Selection of trials
Identified records were evaluated and selected independently by two reviewers, with a final review for eligibility was made by a third reviewer. Studies were selected if they were (i) randomized controlled clinical trials which compared the effect of dragon fruit with placebo or no treatment on glycemic control in patients with prediabetes or type 2 diabetes and (ii) reporting outcome measures in terms of fasting plasma glucose (FPG) or 2-hour post-prandial glucose (2-HPP) or glycated haemoglobin (A1C).
Data from eligible studies were extracted and recorded independently by two reviewers. Disagreements were resolved by a third reviewer. The following data were extracted from each study: main author, year of publication, study design, study population, number of patients, duration of study, dragon fruit product and dose, baseline and endpoint values of outcome measure and details of treatment and control.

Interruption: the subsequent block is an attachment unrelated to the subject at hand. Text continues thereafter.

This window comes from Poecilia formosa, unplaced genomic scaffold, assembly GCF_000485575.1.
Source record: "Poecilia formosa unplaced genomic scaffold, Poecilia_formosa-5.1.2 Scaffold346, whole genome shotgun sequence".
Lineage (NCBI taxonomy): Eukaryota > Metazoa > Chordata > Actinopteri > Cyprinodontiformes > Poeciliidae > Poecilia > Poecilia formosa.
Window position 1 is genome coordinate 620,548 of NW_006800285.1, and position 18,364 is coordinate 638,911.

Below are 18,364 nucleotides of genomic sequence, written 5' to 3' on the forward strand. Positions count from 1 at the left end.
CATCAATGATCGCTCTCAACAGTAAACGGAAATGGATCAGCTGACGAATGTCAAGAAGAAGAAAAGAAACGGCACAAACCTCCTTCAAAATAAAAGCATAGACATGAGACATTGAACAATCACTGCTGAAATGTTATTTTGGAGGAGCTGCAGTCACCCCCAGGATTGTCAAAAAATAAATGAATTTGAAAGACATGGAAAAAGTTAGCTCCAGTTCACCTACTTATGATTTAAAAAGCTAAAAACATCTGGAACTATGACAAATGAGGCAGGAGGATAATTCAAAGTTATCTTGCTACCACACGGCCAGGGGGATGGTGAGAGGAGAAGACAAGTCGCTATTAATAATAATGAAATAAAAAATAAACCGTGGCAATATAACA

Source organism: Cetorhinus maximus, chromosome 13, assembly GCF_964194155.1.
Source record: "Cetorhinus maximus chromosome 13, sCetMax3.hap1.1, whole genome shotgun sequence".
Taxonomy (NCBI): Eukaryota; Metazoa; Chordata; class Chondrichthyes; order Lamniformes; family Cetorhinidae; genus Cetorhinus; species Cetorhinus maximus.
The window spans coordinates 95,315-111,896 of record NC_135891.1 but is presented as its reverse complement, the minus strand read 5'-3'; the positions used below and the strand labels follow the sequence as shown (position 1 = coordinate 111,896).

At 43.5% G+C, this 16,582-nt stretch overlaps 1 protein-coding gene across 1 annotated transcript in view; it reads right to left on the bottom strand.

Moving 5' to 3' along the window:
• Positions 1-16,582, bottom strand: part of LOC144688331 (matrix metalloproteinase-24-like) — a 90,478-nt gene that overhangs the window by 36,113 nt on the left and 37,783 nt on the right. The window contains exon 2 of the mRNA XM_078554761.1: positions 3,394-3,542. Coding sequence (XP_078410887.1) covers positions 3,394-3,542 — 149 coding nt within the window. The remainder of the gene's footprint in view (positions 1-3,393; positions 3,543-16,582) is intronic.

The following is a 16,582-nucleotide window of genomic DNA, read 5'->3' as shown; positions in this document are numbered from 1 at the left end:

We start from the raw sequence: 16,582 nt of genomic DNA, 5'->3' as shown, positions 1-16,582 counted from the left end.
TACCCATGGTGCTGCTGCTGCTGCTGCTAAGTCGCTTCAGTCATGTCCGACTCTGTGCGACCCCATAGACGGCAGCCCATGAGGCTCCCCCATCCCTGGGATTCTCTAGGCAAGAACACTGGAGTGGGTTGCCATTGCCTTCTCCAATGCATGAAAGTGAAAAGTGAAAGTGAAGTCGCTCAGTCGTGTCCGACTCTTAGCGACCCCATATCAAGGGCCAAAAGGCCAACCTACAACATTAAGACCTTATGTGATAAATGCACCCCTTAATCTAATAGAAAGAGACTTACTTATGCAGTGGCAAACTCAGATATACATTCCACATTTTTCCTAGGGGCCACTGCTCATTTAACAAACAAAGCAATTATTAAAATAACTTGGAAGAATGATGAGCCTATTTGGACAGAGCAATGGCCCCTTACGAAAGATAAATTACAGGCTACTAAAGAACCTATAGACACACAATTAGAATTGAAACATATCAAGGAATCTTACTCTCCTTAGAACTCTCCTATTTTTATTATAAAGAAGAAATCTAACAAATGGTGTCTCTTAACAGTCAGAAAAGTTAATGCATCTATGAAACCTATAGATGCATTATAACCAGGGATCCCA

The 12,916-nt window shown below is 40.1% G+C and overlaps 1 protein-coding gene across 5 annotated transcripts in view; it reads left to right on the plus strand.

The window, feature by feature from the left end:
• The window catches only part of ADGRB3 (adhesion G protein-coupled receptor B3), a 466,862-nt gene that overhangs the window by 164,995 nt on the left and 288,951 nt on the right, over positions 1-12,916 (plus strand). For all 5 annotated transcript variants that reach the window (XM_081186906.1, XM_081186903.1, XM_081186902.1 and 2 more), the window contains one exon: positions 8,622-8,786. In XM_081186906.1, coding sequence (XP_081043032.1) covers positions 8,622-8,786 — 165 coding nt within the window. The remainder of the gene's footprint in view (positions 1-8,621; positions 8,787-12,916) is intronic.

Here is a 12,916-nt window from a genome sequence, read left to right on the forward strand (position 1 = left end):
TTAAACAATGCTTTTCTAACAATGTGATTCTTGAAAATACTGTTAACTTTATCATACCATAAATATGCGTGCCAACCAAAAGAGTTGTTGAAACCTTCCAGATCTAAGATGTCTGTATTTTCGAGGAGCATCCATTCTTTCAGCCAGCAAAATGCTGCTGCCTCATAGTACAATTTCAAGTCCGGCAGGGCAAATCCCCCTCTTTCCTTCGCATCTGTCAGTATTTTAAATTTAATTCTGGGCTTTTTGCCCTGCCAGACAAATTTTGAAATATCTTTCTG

Assessment of risk of bias
Two reviewers independently assessed the risk of bias as recommended by the Cochrane Handbook for Systematic Reviews of Interventions . Disagreements were resolved by a third reviewer. The following methodological domains were considered: random sequence generation, allocation concealment, blinding of participants and personnel, blinding of outcome assessment, incomplete outcome data, selective reporting and other bias. The bias in each domain was judged as low risk, high risk and unclear risk of bias.